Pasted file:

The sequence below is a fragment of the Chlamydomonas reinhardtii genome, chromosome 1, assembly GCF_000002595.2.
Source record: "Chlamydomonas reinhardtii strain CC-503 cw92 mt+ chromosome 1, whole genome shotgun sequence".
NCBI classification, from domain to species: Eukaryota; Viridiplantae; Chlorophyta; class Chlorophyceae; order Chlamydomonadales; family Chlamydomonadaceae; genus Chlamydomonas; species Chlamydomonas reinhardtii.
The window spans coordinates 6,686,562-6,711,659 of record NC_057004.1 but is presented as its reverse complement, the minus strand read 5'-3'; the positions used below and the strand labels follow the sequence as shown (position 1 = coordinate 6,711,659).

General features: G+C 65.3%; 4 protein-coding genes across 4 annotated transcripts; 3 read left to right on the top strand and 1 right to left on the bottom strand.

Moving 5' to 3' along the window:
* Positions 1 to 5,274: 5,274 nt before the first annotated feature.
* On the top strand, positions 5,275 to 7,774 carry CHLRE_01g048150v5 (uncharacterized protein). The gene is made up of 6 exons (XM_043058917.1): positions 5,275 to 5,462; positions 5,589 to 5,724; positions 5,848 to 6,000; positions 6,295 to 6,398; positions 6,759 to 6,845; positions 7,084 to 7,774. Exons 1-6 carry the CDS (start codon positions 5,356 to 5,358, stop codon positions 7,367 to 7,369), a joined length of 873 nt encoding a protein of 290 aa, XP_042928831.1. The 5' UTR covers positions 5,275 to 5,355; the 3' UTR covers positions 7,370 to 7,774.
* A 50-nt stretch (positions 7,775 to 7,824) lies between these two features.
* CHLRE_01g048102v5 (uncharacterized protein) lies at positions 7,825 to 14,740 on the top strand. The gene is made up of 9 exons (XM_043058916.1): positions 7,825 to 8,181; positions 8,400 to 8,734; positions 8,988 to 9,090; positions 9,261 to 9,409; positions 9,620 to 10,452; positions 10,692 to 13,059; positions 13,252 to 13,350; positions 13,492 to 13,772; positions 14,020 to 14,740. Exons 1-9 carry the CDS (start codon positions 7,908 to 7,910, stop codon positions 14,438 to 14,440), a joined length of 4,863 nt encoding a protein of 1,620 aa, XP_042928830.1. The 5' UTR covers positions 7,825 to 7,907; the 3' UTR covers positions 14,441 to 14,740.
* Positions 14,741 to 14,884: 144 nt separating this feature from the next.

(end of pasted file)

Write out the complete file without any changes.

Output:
The sequence below is a fragment of the Chlamydomonas reinhardtii genome, chromosome 1, assembly GCF_000002595.2.
Source record: "Chlamydomonas reinhardtii strain CC-503 cw92 mt+ chromosome 1, whole genome shotgun sequence".
NCBI classification, from domain to species: Eukaryota; Viridiplantae; Chlorophyta; class Chlorophyceae; order Chlamydomonadales; family Chlamydomonadaceae; genus Chlamydomonas; species Chlamydomonas reinhardtii.
The window spans coordinates 6,686,562-6,711,659 of record NC_057004.1 but is presented as its reverse complement, the minus strand read 5'-3'; the positions used below and the strand labels follow the sequence as shown (position 1 = coordinate 6,711,659).

General features: G+C 65.3%; 4 protein-coding genes across 4 annotated transcripts; 3 read left to right on the top strand and 1 right to left on the bottom strand.

Moving 5' to 3' along the window:
* Positions 1 to 5,274: 5,274 nt before the first annotated feature.
* On the top strand, positions 5,275 to 7,774 carry CHLRE_01g048150v5 (uncharacterized protein). The gene is made up of 6 exons (XM_043058917.1): positions 5,275 to 5,462; positions 5,589 to 5,724; positions 5,848 to 6,000; positions 6,295 to 6,398; positions 6,759 to 6,845; positions 7,084 to 7,774. Exons 1-6 carry the CDS (start codon positions 5,356 to 5,358, stop codon positions 7,367 to 7,369), a joined length of 873 nt encoding a protein of 290 aa, XP_042928831.1. The 5' UTR covers positions 5,275 to 5,355; the 3' UTR covers positions 7,370 to 7,774.
* A 50-nt stretch (positions 7,775 to 7,824) lies between these two features.
* CHLRE_01g048102v5 (uncharacterized protein) lies at positions 7,825 to 14,740 on the top strand. The gene is made up of 9 exons (XM_043058916.1): positions 7,825 to 8,181; positions 8,400 to 8,734; positions 8,988 to 9,090; positions 9,261 to 9,409; positions 9,620 to 10,452; positions 10,692 to 13,059; positions 13,252 to 13,350; positions 13,492 to 13,772; positions 14,020 to 14,740. Exons 1-9 carry the CDS (start codon positions 7,908 to 7,910, stop codon positions 14,438 to 14,440), a joined length of 4,863 nt encoding a protein of 1,620 aa, XP_042928830.1. The 5' UTR covers positions 7,825 to 7,907; the 3' UTR covers positions 14,441 to 14,740.
* Positions 14,741 to 14,884: 144 nt separating this feature from the next.